Scientists peg ‘Scholz’s star’ as top contender in closest known flyby race
A group of astronomers from US, Europe, Chile and South Africa has identified the closest known flyby of a star to our solar system – about 70,000 years ago through the Oort Cloud.
Based on the analysis of this low-mass star system nicknamed “Scholz’s star”, astronomers identified that the star passed through our solar system roughly 52,000 astronomical units away (or about 0.8 light years, which equals 8 trillion kilometers, or 5 trillion miles). This is astronomically close and our closest neighbor star Proxima Centauri is 4.2 light years distant.
In fact, the astronomers explain in the paper published in Astrophysical Journal Letters, that they are 98 per cent certain that it went through what is known as the “outer Oort Cloud,” a region at the edge of the solar system filled with trillions of comets a mile or more across that are thought to give rise to long-term comets orbiting the Sun after their orbits are perturbed.
Lead author Eric Mamajek from the University of Rochester said that most stars this nearby show much larger tangential motion and the small tangential motion and proximity initially indicated that the star was most likely either moving towards a future close encounter with the solar system, or it had “recently” come close to the solar system and was moving away.
Mamajek added that the star’s radial velocity measurements were consistent with it running away from the Sun’s vicinity and not approaching and further analysis indicated that it must have had a close flyby in the past.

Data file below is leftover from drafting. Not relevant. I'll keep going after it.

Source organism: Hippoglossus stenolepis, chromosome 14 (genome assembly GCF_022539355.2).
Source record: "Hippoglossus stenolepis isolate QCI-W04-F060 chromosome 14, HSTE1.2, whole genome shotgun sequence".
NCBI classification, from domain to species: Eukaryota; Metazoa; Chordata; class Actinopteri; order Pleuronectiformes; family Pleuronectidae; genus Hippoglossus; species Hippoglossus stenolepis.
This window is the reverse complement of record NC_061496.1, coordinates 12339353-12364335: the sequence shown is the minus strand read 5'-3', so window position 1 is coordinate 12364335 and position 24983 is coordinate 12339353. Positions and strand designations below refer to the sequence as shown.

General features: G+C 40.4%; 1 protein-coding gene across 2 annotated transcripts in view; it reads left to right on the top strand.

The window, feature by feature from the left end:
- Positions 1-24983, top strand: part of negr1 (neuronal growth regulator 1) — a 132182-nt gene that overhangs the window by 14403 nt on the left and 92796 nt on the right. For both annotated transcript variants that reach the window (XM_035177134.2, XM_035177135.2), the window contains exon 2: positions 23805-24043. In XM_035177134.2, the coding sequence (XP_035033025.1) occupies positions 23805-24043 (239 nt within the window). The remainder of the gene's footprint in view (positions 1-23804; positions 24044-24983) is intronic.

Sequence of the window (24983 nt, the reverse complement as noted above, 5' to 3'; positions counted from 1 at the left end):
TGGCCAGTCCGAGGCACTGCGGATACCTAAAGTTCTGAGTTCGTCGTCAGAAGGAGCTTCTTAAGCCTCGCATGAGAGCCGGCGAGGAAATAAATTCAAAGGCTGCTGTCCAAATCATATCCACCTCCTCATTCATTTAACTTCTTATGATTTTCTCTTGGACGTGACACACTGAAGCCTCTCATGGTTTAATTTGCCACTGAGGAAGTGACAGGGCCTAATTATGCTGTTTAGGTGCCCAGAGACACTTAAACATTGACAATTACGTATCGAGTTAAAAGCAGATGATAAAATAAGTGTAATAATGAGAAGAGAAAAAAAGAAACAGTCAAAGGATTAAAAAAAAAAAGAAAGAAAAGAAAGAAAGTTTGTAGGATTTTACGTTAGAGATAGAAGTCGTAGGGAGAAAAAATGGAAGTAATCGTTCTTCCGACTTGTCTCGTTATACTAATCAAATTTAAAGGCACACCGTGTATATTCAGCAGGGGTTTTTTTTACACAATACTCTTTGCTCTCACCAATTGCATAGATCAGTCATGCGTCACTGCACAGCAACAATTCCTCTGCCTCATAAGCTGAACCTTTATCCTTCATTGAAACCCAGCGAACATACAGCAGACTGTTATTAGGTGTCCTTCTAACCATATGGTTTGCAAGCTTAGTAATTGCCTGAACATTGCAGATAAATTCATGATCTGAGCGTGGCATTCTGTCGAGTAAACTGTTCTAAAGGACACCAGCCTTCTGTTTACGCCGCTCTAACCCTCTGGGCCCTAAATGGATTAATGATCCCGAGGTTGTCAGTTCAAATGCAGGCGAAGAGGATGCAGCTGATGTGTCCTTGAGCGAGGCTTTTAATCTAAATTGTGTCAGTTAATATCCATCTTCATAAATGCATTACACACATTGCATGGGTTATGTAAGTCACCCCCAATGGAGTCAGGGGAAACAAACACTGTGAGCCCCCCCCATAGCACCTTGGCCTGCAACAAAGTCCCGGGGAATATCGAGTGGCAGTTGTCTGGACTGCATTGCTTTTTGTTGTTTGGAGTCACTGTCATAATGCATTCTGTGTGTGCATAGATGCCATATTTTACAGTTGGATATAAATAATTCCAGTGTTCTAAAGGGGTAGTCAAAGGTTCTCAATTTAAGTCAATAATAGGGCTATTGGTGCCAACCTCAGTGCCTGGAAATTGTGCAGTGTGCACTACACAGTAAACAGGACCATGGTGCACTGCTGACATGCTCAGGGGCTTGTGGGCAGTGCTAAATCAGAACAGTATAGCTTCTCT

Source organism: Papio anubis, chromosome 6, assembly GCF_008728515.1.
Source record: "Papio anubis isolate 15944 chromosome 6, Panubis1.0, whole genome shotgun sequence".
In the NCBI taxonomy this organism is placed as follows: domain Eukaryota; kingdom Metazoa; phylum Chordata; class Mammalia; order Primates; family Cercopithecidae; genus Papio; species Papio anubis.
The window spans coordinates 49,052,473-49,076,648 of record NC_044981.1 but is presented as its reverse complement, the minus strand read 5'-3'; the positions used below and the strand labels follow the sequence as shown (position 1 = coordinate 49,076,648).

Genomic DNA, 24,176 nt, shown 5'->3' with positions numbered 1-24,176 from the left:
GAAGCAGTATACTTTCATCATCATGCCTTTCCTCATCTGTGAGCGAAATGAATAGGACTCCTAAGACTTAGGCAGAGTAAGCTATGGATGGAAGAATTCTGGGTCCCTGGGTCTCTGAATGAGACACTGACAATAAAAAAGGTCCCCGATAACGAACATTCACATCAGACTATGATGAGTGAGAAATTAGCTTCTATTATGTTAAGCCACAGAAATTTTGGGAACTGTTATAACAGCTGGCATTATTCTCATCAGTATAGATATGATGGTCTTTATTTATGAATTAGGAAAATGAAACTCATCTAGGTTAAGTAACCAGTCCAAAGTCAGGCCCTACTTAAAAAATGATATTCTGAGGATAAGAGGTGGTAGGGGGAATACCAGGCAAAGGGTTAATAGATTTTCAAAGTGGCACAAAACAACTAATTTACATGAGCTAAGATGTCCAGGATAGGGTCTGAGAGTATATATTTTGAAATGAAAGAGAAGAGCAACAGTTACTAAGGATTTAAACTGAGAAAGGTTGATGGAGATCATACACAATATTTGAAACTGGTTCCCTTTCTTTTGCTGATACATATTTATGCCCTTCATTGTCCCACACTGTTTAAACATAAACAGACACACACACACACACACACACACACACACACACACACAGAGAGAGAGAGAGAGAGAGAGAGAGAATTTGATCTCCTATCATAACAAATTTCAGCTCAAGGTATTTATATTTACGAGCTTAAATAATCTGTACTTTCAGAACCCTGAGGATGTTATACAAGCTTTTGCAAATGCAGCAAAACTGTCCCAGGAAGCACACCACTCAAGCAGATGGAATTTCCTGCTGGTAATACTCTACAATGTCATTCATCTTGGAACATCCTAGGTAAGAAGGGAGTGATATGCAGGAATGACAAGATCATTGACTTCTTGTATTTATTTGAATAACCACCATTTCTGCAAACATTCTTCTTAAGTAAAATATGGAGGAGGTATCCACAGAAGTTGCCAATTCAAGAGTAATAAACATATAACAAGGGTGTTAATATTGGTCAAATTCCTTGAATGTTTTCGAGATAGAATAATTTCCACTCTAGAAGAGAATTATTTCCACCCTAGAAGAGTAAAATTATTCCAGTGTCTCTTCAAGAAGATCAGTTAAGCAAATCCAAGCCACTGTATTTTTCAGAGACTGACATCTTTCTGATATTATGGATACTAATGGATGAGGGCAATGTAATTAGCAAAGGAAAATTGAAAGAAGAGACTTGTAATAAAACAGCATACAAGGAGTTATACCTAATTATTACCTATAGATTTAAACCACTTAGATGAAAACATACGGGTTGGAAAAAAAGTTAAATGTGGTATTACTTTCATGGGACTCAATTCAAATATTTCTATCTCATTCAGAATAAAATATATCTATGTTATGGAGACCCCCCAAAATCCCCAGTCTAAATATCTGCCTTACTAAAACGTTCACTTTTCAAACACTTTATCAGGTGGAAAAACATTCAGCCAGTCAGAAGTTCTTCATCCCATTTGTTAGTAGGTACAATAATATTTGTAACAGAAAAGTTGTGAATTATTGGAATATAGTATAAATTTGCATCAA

To determine the star’s trajectory the researchers looked at both its tangential velocity and radial velocity using spectrographs on large telescopes in both South Africa and Chile. When traced backwards, the measurements revealed the star’s position 70,000 years ago. The star is now about 20 light-years away in the constellation of Monoceros. It is part of a binary star system containing a brown dwarf companion.
Prior to this research, the top candidate for the closest flyby of a star to the solar system was the “rogue star” HIP 85605, which is predicted to come close to our solar system in 240,000 to 470,000 years from now.
However the latest research from Mamajek and his collaborators have also demonstrated that the original distance to HIP 85605 was likely underestimated by a factor of ten. At its more likely distance – about 200 light years – HIP 85605’s newly calculated trajectory would not bring it within the Oort Cloud.